Gold-Leaf Treatment of Skin Ulcers

Eldon R. Dykes, MD
JAMA. 1966;197(6):515. doi:10.1001/jama.1966.03110060189037.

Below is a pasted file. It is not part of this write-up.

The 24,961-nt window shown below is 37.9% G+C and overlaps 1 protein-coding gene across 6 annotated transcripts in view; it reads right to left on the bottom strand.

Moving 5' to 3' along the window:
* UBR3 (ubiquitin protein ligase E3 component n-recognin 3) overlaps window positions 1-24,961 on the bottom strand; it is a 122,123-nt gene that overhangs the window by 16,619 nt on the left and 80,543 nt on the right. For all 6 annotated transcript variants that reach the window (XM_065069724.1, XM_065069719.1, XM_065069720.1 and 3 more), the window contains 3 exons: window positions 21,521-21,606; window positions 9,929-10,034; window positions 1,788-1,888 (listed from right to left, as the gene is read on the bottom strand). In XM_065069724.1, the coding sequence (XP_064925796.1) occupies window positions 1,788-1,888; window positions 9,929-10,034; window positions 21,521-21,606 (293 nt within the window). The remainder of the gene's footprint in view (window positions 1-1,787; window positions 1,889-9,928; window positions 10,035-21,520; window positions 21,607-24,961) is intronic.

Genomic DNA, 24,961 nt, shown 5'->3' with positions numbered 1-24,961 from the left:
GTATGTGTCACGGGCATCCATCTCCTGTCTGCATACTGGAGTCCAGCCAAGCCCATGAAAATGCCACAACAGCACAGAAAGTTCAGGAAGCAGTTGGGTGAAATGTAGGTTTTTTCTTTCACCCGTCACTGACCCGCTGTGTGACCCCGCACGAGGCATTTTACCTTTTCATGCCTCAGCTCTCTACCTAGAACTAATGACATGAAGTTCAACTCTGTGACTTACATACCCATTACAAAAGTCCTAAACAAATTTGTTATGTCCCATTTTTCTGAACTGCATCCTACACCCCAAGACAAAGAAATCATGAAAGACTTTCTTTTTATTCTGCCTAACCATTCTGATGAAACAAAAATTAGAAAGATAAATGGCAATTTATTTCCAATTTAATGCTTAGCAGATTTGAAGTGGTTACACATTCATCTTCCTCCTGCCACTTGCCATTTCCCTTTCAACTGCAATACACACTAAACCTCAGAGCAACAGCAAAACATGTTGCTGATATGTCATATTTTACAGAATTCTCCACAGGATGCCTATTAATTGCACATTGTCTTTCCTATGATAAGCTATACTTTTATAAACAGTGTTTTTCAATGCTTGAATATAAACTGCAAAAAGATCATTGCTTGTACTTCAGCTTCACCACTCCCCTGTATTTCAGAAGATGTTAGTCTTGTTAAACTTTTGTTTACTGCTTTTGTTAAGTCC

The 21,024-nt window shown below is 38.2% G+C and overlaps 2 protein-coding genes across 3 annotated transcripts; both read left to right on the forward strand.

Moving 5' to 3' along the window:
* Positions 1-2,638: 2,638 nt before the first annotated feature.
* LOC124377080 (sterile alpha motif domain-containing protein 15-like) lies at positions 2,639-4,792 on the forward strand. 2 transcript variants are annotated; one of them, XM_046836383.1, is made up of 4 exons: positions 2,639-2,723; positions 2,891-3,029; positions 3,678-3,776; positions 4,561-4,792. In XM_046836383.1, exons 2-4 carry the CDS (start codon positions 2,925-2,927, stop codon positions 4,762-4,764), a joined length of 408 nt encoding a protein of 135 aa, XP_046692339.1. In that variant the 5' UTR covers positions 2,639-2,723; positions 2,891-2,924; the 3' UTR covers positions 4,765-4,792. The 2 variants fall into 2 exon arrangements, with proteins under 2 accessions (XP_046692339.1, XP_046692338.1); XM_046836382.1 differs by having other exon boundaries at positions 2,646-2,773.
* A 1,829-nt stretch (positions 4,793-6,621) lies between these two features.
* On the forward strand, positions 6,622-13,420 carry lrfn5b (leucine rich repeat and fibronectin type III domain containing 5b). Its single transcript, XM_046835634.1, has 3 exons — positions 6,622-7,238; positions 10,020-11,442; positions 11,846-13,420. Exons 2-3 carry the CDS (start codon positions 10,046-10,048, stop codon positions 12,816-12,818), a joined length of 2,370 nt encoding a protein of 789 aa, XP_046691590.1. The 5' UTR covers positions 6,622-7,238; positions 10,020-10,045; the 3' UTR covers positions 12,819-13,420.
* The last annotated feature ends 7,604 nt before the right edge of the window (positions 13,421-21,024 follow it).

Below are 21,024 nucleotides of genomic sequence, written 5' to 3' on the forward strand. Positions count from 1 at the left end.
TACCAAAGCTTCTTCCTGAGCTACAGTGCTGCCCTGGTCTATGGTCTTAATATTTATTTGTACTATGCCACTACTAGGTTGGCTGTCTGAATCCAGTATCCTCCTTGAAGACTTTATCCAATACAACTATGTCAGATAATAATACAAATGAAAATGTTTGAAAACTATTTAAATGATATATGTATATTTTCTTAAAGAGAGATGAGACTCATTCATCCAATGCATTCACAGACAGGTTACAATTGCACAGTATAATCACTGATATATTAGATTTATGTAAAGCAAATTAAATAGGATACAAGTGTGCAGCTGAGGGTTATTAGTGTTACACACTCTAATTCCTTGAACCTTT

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To the Editor:—  The article on the gold-leaf treatment of skin ulcers (196:693, 1966) disturbs me a great deal. I fear that physicians reading this article will draw the conclusions that (1) this represents conservative therapy and (2) the results are good. In point of fact, if conservatism is defined as that treatment most likely to produce the best result in the shortest time with the least morbidity, then the treatment outlined in this article is radical, and the results are poor. For example, in two illustrations showing "healed" lesions, the covering was scar epithelium which will undoubtedly break down again at the slightest provocation. In another illustration of a stasis ulcer of the ankle, the wound was far from healed after one month of therapy. As a plastic surgeon, I would be disappointed if surgical excision and skin grafting did not produce 100% coverage of the entire area


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